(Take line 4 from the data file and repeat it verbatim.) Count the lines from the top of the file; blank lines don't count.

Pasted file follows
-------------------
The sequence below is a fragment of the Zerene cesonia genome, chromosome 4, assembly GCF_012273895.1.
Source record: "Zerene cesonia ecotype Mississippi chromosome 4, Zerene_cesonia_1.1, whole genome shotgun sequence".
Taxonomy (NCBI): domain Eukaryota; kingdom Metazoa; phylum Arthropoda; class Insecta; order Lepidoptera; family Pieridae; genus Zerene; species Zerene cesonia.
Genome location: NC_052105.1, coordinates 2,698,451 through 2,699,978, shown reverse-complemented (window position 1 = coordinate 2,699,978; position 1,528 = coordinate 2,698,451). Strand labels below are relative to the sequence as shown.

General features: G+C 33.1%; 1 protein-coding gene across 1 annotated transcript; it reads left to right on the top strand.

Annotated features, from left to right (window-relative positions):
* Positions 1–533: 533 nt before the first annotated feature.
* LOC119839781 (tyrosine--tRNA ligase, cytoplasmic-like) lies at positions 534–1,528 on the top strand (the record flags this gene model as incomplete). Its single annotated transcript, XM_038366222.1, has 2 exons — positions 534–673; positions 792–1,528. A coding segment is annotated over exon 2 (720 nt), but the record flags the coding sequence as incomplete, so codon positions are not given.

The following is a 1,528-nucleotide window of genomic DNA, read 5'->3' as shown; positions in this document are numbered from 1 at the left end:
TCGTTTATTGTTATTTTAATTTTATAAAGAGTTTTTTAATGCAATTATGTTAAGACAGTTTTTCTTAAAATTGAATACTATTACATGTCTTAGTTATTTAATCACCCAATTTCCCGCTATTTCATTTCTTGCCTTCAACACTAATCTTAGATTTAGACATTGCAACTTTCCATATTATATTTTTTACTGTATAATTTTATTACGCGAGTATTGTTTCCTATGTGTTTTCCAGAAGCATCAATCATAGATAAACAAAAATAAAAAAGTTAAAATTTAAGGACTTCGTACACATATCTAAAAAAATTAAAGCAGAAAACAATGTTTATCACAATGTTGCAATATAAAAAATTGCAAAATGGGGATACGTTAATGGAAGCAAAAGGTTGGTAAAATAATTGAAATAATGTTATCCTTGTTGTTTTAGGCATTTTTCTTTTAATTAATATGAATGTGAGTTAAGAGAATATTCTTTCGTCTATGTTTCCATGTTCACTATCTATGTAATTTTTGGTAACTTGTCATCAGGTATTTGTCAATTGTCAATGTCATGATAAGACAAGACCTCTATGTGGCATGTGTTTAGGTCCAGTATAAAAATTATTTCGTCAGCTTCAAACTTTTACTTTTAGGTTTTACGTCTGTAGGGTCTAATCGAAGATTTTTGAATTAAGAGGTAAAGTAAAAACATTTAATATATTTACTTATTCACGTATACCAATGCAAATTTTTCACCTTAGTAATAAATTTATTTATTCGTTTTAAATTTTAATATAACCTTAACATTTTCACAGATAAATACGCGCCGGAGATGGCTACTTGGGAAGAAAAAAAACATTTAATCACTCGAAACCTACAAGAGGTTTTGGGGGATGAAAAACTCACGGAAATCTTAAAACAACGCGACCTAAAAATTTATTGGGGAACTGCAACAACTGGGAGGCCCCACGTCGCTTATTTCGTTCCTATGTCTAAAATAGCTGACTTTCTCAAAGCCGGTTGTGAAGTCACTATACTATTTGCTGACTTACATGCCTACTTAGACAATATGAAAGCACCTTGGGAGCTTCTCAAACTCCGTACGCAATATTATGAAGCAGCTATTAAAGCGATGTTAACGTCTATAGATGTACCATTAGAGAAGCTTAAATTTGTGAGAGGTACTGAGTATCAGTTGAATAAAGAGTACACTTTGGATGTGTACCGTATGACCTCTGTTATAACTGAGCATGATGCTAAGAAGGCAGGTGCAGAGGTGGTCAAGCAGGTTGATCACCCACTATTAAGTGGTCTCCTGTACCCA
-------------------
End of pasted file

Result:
Genome location: NC_052105.1, coordinates 2,698,451 through 2,699,978, shown reverse-complemented (window position 1 = coordinate 2,699,978; position 1,528 = coordinate 2,698,451). Strand labels below are relative to the sequence as shown.